• Olayemi Akano (Atanbala ruling house)
  • Bankole Otaobala (Atanbala ruling house)
  • Ajayi Baale Agba (1870–1921, Atanbala ruling house)
  • Ayerina Akande (1923–1931, Atanbala ruling house)
  • Adeoye Alamo (1941–1975, Atanbala ruling house)
  • Jacob Oyerogba (1975–2018, Atanbala ruling house)- Gbadewolu I, Olu of Igbo-Ora.

The order of the Their Reign as Baale (Olu) of Igbo-ora is:[citation needed]

  • Obe Alade – The founder of Igbo-Ora Lasako (Asoro-Olu Ayinla ruling house) - Baale
  • Oladibu Adio (Atanbala ruling house) - Baale
  • Asoro-Olu Ayinla (a.k.a. Arojojoye, Asoro-Olu Ayinla ruling house) - Baale
  • Olayemi Akano (Atanbala ruling house) - Baale
  • Bankole Otaobala (Atanbala ruling house) - Baale
  • Erubami Ishola (Asoro-Olu Ayinla ruling house) - Baale
  • Oyekannmi Ayinde (Asoro-Olu Ayinla ruling house) - Baale
  • Ajayi Baale Agba (1870–1921, Atanbala ruling house) - Baale
  • Ayerina Akande (1923–1931, Atanbala ruling house) - Baale
  • Adefemi Akanmu Erubami II (1932-1940, Asoro-Olu Ayinla ruling house) - Baale
  • Adeoye Alamo (1941–1975, Atanbala ruling house) - Baale
  • Jacob Oyerogba (1975–2018, Atanbala ruling house) - Gbadewolu I, Olu of Igbo-Ora
  • Jimoh Olajide Titiloye (2019–current, Asoro-Olu Ayinla ruling House) Olu of Igbo-Ora.

Oba Jimoh Olajide, Titiloye (Asoorolu Ayinla V) edit

Oba Jimoh Olajide, Titiloye was born August 4, 1961, to the family of Pa Titiloye Alliu Bamigbose of Asoro-Olu Ruling house, Oke Iserin, Igbo-Ora and Titilayo Ashiawu Agbeke of Olukosi compound of Iberekodo, Igbo-ora in Ibarapa Central Local government, Oyo State.[citation needed]

The Newly installed Olu of Igboora, Oba Jimoh Olajide Titiloye of the Asoorolu Ruling house Igboora

Family edit

OBA Jimoh can be said to have a very humble beginning, he is the first male child of his parents, enjoyed all the moral support, affection, dedication, spiritual support and sound up bringing by all family members. He is happily married and has two children; male and female of which Taiwo and Kehinde Titiloye are twins.[citation needed]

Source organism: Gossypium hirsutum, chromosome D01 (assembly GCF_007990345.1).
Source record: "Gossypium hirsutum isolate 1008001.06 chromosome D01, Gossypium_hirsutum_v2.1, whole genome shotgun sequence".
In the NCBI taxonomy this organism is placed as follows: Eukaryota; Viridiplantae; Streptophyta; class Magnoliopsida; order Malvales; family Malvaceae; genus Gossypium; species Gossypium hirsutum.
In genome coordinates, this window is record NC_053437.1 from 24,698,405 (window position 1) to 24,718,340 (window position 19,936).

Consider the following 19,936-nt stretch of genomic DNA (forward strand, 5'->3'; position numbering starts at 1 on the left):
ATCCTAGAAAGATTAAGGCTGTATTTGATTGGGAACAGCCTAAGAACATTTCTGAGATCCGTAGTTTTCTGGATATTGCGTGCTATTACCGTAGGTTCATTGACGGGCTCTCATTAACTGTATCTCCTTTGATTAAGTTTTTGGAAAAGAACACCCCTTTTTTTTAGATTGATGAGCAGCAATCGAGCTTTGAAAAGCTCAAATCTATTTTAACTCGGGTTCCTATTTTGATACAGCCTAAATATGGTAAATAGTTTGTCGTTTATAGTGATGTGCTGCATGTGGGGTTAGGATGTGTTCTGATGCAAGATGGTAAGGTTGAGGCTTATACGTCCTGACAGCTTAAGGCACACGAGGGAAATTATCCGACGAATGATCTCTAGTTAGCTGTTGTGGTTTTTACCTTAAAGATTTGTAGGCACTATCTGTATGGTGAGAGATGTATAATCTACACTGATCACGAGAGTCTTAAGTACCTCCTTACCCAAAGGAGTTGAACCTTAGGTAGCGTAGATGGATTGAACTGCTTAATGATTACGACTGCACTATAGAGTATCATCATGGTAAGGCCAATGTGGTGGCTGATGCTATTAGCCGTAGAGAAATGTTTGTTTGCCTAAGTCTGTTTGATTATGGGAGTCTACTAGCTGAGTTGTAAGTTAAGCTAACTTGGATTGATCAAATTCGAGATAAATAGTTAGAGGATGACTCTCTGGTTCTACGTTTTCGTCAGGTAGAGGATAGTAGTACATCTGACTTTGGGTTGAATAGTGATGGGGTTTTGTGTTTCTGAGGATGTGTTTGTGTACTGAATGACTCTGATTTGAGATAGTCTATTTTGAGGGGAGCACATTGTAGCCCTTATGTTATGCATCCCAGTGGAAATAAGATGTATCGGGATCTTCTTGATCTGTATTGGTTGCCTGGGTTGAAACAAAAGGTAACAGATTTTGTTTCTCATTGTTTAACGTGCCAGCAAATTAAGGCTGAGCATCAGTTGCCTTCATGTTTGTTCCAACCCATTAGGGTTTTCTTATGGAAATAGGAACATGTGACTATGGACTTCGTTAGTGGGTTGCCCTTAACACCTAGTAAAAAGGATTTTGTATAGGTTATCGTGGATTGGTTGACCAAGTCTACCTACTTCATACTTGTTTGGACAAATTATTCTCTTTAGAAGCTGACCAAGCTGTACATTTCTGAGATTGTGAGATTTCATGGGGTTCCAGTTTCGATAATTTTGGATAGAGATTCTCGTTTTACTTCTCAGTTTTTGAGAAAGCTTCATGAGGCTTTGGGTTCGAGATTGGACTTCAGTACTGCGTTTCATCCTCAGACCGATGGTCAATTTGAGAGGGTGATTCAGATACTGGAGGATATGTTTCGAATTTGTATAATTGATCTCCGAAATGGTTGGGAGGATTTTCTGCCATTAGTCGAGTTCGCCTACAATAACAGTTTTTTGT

Education and Professional Qualifications edit

He started elementary education in Igbo-Ora where he attended Nawal-Ud-Deen Primary School, Igbo-Ora and Methodist Modern School, Igbo-Ora. He later proceeded to Government Technical College, Ayetoro and The Polytechnic, Ibadan, Esa-Oke Campus. He obtained a B.Sc degree in Industrial Technical Education from University of Nigeria, Nsukka and a Master of Business Administration with specialization in International Business Management from Lagos State University, Ojoo, Lagos. He is a member of Institute of purchasing and supply management of Nigeria and a technical consultant trained both locally and abroad.[citation needed]

Nomination edit

He was selected among princes that were also heir to the throne in November 2018. He is best described as a distinct character dedicated to the peaceful co-existence of humans. He is God fearing.[citation needed]

Schools edit

Public edit

  • Igboora High School, Igbole.
  • Methodist Grammar School, Sagan-un
  • Ogboja Grammar School, Pako
  • Lajorun High School, Oke Iserin
  • Lasogba High School, Idofin,.
  • Igboora Grammar School, Isale Oba
  • Iberekodo High School, Imeleke
  • Igboora Secondary School
  • Oke Odo Community High School, Oke Odo

Private schools and colleges edit

  • Adegoke College, Abolonko Area, Iberekodo
  • Ansar-Ud-Deen Grammar School
  • Nawair - Ud - Deen Grammar School
  • Kastad Schools
  • Hopecrest College
  • Royal College, Orile, Igbo-ora
  • Favourland College, Pako

Post Secondary Institution edit

  • Oyo State College of Agriculture and Technology

Notable people edit

  • Bisi Akin-Alabi, education expert, social worker, administrator, technocrat, education consultant

References edit

  1. ^ Elizabeth Noble; Leo Sorger; Louis G. Keith (2003). Having Twins and More: A Parent's Guide to Multiple Pregnancy, Birth, and Early Childhood. Houghton Mifflin Harcourt. p. 52. ISBN 978-0-61-813-87-39.
  2. ^ Seymour, Tom. "Stephen Tayo captures the sacred kinship of Nigerian twins". CNN. Retrieved 2019-06-20.
  3. ^ "The Land Of Twins". BBC World Service. 2001-06-07. Retrieved 2009-01-08.